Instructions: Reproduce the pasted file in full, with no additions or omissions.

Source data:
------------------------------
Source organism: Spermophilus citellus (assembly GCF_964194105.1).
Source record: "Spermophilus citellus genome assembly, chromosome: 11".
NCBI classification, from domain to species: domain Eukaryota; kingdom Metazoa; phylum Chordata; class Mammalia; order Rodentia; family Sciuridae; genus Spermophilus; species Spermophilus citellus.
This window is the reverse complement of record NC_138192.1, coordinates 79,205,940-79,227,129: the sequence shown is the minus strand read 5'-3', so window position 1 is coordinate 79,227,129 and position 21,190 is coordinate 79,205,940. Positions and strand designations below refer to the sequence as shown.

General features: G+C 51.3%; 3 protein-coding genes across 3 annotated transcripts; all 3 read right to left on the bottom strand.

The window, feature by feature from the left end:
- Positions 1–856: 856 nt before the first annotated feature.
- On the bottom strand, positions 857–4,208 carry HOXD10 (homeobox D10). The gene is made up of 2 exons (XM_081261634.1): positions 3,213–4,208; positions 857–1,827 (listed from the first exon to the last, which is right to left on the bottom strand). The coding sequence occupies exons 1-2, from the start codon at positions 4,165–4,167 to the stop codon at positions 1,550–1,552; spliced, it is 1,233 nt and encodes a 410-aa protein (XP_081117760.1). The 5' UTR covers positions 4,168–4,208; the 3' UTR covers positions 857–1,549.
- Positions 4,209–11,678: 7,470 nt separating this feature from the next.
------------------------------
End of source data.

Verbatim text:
Source organism: Spermophilus citellus (assembly GCF_964194105.1).
Source record: "Spermophilus citellus genome assembly, chromosome: 11".
NCBI classification, from domain to species: domain Eukaryota; kingdom Metazoa; phylum Chordata; class Mammalia; order Rodentia; family Sciuridae; genus Spermophilus; species Spermophilus citellus.
This window is the reverse complement of record NC_138192.1, coordinates 79,205,940-79,227,129: the sequence shown is the minus strand read 5'-3', so window position 1 is coordinate 79,227,129 and position 21,190 is coordinate 79,205,940. Positions and strand designations below refer to the sequence as shown.

General features: G+C 51.3%; 3 protein-coding genes across 3 annotated transcripts; all 3 read right to left on the bottom strand.

The window, feature by feature from the left end:
- Positions 1–856: 856 nt before the first annotated feature.
- On the bottom strand, positions 857–4,208 carry HOXD10 (homeobox D10). The gene is made up of 2 exons (XM_081261634.1): positions 3,213–4,208; positions 857–1,827 (listed from the first exon to the last, which is right to left on the bottom strand). The coding sequence occupies exons 1-2, from the start codon at positions 4,165–4,167 to the stop codon at positions 1,550–1,552; spliced, it is 1,233 nt and encodes a 410-aa protein (XP_081117760.1). The 5' UTR covers positions 4,168–4,208; the 3' UTR covers positions 857–1,549.
- Positions 4,209–11,678: 7,470 nt separating this feature from the next.